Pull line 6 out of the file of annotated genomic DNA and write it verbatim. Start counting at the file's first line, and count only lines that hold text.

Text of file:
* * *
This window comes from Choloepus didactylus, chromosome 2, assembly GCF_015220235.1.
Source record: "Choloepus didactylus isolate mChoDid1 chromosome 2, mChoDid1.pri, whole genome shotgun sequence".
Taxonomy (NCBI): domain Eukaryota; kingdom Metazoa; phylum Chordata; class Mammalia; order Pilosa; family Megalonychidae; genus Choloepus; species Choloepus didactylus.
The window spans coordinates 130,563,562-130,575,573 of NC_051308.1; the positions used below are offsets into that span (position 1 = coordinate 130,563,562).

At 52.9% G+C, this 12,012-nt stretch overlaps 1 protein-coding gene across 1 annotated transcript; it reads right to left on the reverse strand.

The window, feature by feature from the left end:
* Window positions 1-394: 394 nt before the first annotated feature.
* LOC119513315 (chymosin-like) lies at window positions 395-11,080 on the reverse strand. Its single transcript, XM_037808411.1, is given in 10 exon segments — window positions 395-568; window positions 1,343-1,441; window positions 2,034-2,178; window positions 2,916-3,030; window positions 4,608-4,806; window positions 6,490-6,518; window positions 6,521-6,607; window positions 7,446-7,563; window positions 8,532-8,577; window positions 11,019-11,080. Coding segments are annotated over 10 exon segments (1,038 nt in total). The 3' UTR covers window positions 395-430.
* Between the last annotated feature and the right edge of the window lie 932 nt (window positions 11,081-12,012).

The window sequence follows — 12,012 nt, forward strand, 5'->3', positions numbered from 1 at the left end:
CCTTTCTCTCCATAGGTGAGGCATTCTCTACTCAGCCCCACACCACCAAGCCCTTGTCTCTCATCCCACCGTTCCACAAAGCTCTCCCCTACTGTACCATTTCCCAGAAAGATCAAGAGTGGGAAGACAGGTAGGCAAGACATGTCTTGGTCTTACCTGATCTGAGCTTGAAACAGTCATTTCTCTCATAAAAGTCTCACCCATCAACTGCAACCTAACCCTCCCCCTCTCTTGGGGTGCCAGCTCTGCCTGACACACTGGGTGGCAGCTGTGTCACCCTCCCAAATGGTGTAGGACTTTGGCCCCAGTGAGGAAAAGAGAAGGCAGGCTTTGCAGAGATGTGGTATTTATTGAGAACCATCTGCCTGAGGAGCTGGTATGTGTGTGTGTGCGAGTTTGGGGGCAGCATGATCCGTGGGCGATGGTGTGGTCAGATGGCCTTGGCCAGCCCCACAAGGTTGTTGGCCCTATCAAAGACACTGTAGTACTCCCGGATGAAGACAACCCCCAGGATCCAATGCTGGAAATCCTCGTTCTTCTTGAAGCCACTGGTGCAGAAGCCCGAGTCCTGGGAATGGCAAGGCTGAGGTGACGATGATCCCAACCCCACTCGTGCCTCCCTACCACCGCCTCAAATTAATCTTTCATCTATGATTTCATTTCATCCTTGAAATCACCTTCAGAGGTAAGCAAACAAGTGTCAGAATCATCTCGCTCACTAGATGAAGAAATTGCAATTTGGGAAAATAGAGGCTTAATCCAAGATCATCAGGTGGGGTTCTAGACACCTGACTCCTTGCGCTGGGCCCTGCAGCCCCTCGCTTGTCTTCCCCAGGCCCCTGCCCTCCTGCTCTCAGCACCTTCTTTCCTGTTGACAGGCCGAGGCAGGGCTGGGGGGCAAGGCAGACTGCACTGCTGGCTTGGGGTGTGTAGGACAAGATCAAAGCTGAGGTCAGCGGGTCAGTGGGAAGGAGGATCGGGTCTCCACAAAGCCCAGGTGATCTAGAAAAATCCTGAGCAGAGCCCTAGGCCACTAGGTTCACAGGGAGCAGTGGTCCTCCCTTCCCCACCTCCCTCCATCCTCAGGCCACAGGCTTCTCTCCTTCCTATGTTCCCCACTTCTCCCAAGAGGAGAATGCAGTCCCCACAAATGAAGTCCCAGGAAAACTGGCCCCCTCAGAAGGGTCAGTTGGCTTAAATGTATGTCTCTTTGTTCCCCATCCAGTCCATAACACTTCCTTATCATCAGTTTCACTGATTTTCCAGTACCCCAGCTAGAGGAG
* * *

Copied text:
The window, feature by feature from the left end: